With Frédéric Valentin, fellow PhD Student, we designed a study to investigate people' relations to technological objects, and particularly to objects concerned with bodies, or near bodies. It was a first step to propose workshops on wearables.
This study was conducted at La Cité des Sciences, in the Living Lab of the Carrefour Numérique, over two months. For people over 11 years old, it consisted of a self-administered questionnaire (that could be listened to and answered orally for people living with sensory impairments), followed by short reflective interviews after the questionnaire. For children, we proposed a drawing activity. We aimed at identifying their understanding and representations of technologies.
In order to be able to administer questionnaires anywhere in the science center (and as such to be accessible to most of the public), we designed a mobile stand. This stand was also designed with accessibility and mediation in mind.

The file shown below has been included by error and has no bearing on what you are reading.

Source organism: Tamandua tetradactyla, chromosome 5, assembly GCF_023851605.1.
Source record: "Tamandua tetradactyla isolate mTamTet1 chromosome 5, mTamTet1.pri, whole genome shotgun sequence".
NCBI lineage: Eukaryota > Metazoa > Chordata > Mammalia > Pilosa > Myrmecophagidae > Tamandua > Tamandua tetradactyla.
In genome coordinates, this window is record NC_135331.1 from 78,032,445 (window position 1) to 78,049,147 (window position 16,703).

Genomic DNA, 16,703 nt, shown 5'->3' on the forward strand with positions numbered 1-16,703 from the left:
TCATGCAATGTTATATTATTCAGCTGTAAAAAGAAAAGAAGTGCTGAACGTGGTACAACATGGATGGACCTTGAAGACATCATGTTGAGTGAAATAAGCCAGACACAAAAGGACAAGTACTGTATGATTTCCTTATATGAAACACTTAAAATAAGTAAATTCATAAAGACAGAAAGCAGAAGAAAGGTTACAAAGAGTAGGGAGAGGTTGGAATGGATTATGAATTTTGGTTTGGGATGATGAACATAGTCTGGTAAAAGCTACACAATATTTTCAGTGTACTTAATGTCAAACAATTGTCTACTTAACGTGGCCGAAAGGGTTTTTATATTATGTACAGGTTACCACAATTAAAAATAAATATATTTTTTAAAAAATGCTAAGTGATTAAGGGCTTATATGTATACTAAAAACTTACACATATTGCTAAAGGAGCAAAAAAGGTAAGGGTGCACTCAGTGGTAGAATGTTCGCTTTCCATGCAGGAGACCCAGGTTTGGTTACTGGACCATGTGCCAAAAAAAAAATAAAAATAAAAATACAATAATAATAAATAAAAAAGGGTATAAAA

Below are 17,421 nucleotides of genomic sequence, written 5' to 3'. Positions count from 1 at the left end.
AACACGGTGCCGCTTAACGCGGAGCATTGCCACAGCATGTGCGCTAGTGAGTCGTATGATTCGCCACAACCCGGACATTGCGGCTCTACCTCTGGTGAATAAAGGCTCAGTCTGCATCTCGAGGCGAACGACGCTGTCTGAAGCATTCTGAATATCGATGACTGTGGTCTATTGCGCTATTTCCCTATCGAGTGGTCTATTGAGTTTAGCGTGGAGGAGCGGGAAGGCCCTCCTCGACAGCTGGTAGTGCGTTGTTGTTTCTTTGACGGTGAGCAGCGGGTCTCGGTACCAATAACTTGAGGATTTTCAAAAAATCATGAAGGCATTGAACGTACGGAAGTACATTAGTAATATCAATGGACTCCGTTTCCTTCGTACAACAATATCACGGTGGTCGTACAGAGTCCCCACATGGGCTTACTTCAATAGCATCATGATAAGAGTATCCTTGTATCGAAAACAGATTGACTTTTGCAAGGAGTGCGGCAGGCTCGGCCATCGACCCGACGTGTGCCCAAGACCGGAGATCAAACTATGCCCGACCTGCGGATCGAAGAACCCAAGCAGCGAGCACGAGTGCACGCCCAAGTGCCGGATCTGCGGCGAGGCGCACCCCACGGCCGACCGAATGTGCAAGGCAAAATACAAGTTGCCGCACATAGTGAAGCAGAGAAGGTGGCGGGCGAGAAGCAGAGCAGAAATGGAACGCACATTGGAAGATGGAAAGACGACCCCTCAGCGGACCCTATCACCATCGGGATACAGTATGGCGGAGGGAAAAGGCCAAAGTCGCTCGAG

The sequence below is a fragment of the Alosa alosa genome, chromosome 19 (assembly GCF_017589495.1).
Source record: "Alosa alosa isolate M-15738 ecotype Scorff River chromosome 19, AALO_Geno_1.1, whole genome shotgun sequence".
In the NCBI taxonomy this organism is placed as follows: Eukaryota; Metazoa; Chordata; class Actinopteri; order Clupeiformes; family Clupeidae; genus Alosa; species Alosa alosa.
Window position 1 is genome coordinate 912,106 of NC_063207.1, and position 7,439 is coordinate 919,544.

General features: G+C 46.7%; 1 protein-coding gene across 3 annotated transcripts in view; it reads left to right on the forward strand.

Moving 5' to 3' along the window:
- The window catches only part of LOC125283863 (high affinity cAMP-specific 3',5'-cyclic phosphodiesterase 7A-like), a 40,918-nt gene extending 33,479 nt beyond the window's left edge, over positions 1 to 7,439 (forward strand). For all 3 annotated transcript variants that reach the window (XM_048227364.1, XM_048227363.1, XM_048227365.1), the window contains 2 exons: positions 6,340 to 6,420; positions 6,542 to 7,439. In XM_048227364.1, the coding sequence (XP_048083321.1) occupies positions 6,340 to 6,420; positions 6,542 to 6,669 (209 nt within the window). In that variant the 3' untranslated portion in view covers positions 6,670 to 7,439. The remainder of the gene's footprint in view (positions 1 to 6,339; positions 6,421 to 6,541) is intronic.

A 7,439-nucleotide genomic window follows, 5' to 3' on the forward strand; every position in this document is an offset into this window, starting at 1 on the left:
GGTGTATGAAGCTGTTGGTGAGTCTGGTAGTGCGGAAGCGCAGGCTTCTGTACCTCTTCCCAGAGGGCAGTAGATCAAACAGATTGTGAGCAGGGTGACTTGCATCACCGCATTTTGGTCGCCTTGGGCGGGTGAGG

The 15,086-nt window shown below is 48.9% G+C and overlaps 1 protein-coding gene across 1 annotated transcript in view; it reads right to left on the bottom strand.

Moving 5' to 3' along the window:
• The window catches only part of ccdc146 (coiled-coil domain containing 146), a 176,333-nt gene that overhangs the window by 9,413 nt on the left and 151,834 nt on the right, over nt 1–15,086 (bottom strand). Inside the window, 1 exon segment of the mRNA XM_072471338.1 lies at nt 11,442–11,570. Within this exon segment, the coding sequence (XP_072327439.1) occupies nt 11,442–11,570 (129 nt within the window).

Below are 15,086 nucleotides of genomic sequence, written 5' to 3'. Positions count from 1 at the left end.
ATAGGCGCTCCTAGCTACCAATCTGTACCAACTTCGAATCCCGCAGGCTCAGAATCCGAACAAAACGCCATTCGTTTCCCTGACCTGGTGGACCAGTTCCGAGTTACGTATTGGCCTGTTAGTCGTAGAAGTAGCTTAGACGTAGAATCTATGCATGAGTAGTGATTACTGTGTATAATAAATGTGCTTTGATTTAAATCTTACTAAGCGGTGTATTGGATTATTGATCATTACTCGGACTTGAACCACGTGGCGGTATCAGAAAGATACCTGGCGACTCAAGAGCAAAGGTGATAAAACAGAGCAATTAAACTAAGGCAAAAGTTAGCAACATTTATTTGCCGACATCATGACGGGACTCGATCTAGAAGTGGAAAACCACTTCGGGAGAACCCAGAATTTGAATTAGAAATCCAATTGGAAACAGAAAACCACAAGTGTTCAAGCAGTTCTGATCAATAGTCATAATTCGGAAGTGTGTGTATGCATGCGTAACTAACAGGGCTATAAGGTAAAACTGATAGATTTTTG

The stand had a very positive impact on the study, many respondents indicating it raised their interest, and that its 'homemade' look made the research 'less scary.' Our illustration, meant to be inclusive and suggestive, also played an important role.
Over the course of two weeks, we were able to gather answer from a hundred people, between 12 and 70. We are still working on the analysis of this data, but preliminary results point to the various roles of socio-cultural body representations in the perception of wearable technologies associated with health.
Our results will be published next year, and the data collected will be published as open data around that time.